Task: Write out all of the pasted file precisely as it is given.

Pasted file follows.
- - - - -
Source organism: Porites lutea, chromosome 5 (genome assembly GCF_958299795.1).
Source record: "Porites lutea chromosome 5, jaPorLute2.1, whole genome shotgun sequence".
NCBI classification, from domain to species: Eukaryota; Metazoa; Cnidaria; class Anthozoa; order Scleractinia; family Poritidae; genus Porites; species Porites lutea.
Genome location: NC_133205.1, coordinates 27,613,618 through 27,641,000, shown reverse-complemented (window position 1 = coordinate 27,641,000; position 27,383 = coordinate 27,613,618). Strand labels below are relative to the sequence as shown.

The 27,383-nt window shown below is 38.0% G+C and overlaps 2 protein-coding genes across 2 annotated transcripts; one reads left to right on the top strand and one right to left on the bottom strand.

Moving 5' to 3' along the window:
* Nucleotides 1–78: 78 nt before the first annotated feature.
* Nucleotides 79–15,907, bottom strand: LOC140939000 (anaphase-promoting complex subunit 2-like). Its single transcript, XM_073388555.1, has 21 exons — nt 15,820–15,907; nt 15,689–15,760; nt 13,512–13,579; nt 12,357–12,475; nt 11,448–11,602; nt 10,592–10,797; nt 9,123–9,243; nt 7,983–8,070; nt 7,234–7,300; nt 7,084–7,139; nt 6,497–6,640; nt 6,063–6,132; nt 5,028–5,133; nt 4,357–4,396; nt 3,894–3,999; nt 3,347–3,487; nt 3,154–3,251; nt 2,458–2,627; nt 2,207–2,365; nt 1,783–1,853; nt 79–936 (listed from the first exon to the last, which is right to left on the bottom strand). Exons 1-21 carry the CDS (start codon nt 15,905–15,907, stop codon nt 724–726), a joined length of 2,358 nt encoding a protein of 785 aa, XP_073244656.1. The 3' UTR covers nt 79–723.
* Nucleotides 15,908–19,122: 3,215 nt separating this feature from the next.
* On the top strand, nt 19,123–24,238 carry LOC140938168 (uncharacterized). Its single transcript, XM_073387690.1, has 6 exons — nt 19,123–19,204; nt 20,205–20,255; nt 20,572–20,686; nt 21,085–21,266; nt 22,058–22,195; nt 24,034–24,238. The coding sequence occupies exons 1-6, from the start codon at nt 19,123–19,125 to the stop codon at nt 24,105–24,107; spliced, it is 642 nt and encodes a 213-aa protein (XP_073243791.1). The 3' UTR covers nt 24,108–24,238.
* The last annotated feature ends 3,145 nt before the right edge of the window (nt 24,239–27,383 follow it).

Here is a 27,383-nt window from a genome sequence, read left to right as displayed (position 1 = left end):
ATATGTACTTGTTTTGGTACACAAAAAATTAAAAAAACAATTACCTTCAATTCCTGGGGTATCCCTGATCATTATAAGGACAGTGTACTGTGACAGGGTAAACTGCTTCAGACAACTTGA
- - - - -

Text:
Source organism: Porites lutea, chromosome 5 (genome assembly GCF_958299795.1).
Source record: "Porites lutea chromosome 5, jaPorLute2.1, whole genome shotgun sequence".
NCBI classification, from domain to species: Eukaryota; Metazoa; Cnidaria; class Anthozoa; order Scleractinia; family Poritidae; genus Porites; species Porites lutea.
Genome location: NC_133205.1, coordinates 27,613,618 through 27,641,000, shown reverse-complemented (window position 1 = coordinate 27,641,000; position 27,383 = coordinate 27,613,618). Strand labels below are relative to the sequence as shown.

The 27,383-nt window shown below is 38.0% G+C and overlaps 2 protein-coding genes across 2 annotated transcripts; one reads left to right on the top strand and one right to left on the bottom strand.

Moving 5' to 3' along the window:
* Nucleotides 1–78: 78 nt before the first annotated feature.
* Nucleotides 79–15,907, bottom strand: LOC140939000 (anaphase-promoting complex subunit 2-like). Its single transcript, XM_073388555.1, has 21 exons — nt 15,820–15,907; nt 15,689–15,760; nt 13,512–13,579; nt 12,357–12,475; nt 11,448–11,602; nt 10,592–10,797; nt 9,123–9,243; nt 7,983–8,070; nt 7,234–7,300; nt 7,084–7,139; nt 6,497–6,640; nt 6,063–6,132; nt 5,028–5,133; nt 4,357–4,396; nt 3,894–3,999; nt 3,347–3,487; nt 3,154–3,251; nt 2,458–2,627; nt 2,207–2,365; nt 1,783–1,853; nt 79–936 (listed from the first exon to the last, which is right to left on the bottom strand). Exons 1-21 carry the CDS (start codon nt 15,905–15,907, stop codon nt 724–726), a joined length of 2,358 nt encoding a protein of 785 aa, XP_073244656.1. The 3' UTR covers nt 79–723.
* Nucleotides 15,908–19,122: 3,215 nt separating this feature from the next.
* On the top strand, nt 19,123–24,238 carry LOC140938168 (uncharacterized). Its single transcript, XM_073387690.1, has 6 exons — nt 19,123–19,204; nt 20,205–20,255; nt 20,572–20,686; nt 21,085–21,266; nt 22,058–22,195; nt 24,034–24,238. The coding sequence occupies exons 1-6, from the start codon at nt 19,123–19,125 to the stop codon at nt 24,105–24,107; spliced, it is 642 nt and encodes a 213-aa protein (XP_073243791.1). The 3' UTR covers nt 24,108–24,238.
* The last annotated feature ends 3,145 nt before the right edge of the window (nt 24,239–27,383 follow it).

Here is a 27,383-nt window from a genome sequence, read left to right as displayed (position 1 = left end):
ATATGTACTTGTTTTGGTACACAAAAAATTAAAAAAACAATTACCTTCAATTCCTGGGGTATCCCTGATCATTATAAGGACAGTGTACTGTGACAGGGTAAACTGCTTCAGACAACTTGA